Cell viability assay
CCK8 assay was used to assess cell viability. Cells were incubated in triplicate in 96-well plates in the presence or absence of (−)-gossypol for 24 h. Then the plates were centrifuged and the supernatant was discarded. Subsequently, each well was added with 90 μl RPMI 1640 medium containing 10% FBS and 10 μl CCK8. The plate was incubated for 2 h and measured using microplate reader at 450 nm.
Trypan blue exclusion assay
The treated cells were adequately suspended and 0.4% (w/v) trypan blue solution was added at a volume ratio (the cell suspension to the trypan blue solution) of 9:1. Subsequently, the cells were counted under an optical microscope. Cells failing to exclude the dye were defined as dead cells. The total death rate (%)=numbers of dead cells/(numbers of living cells+numbers of dead cells) × 100.
Preparation of whole-cell protein lysates and western blot analysis were performed as described previously.45 Antibodies against microtubule-associated protein-1 LC3, PARP, HMGB1, JNK, ERK, mTOR, Lamin B1, Bcl-xL were purchased from Cell Signaling (Boston, MA, USA) and the antibodies against Bcl-2, Mcl-1 and Beclin-1 were from Santa Cruz (Santa Cruz, CA, USA).
ROS generation detection
The intracellular ROS levels were measured by detecting the conversion of cell permeable 2, 7-dichlorofluorescein diacetate (DCFH-DA) to fluorescent dichlorofluorescein (DCF). Cells were seeded in 12-well plates and treated with the agents indicated for 12 h. After washed with PBS for three times, cells were incubated with DCFH-DA at 37 °C for 25 min. Then the DCF fluorescence distribution was detected by fluorescence microplate reader at an excitation wavelength (488 nm) and emission wavelength (525 nm).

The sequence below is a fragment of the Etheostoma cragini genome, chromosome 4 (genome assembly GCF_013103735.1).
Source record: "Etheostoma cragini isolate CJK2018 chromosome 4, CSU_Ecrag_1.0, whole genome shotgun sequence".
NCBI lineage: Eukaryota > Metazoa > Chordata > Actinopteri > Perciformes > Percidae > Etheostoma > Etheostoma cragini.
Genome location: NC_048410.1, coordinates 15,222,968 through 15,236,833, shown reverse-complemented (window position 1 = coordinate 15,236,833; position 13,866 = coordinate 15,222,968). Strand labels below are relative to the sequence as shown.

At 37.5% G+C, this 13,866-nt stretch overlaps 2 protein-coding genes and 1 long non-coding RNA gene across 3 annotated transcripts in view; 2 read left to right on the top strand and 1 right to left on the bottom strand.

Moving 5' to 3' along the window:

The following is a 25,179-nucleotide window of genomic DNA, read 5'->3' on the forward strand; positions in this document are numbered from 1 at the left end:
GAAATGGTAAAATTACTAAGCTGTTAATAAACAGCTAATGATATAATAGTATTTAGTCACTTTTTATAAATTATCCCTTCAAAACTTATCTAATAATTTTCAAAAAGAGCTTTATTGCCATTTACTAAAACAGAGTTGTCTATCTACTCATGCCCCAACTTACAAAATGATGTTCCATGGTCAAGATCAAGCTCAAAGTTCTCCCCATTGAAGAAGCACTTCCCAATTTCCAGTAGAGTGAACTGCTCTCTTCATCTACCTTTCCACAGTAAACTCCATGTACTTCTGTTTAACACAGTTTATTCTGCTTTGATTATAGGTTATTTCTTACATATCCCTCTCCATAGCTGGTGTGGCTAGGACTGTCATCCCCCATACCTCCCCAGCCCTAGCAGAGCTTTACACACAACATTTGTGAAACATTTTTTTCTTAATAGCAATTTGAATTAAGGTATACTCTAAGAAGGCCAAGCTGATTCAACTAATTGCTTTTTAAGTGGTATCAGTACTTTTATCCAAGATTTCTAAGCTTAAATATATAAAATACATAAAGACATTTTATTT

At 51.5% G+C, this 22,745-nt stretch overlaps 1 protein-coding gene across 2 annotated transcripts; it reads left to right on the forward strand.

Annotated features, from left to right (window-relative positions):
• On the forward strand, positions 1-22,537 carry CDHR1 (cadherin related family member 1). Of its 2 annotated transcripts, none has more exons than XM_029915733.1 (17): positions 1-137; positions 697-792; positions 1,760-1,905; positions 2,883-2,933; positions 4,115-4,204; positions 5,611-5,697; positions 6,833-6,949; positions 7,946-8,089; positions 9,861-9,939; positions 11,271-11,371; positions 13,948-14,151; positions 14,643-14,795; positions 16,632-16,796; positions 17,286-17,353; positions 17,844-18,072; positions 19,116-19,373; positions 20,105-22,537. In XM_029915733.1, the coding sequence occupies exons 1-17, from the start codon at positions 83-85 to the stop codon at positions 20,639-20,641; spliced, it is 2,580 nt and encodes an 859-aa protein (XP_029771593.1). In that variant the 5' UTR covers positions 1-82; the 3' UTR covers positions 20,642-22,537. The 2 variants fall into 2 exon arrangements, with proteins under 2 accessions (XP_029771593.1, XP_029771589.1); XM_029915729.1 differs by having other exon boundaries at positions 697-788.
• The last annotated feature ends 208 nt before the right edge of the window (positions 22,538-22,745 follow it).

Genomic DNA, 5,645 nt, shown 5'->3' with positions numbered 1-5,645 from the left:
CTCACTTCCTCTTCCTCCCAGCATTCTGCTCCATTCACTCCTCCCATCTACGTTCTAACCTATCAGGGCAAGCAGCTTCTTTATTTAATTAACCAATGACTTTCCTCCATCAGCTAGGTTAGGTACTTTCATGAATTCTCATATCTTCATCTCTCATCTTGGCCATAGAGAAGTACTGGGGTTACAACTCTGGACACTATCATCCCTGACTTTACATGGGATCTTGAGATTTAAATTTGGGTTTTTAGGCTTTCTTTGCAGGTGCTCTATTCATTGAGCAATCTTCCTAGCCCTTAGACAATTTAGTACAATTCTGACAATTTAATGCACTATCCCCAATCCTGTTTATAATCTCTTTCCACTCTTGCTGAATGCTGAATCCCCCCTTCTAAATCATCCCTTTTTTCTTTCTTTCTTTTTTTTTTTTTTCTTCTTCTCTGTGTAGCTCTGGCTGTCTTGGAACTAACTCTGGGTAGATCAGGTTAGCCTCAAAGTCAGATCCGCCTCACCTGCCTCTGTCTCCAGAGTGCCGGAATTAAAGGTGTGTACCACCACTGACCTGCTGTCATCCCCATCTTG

Cells were transfected with GFP–LC3 vector using Lipofectamine 2000 (Invitrogen Life Technologies, Carlsbad, CA, USA). Twenty-four hours later, cells were treated with drugs for 24 h, then fixed in 4% formaldehyde for 10 min. Cells were then washed three times with PBS and observed under a fluorescence microscope (OLYMPUS IX81, Tokyo, Japan) with × 40 lens.
Preparation of the ultrathin sections were described previously.24 Ultrathin sections (65 nm) were examined using a TECNAI-10 TEM.
HepG2 cells (5 × 106) were plated on 15 cm dishes and allowed to attach overnight. After treatment with either DMSO or 10 μ M ApoG2 for 6 h at 37 °C, the whole-cell lysate was generated by collecting the supernatant at a low speed spin (1000 × g) to pellet nuclei after hypotonic lysis. WCL was precleared with protein A-agarose, then mixed with antibodies of Beclin-1 or Bcl-2 for 1 h at 4 °C (each IP reaction consisted of 1 mg total protein). The immunoprecipitates were captured on protein A-agarose and analyzed by immunoblotting with antibodies against Beclin-1, Bcl-2, Bcl-xL or Mcl-1, respectively.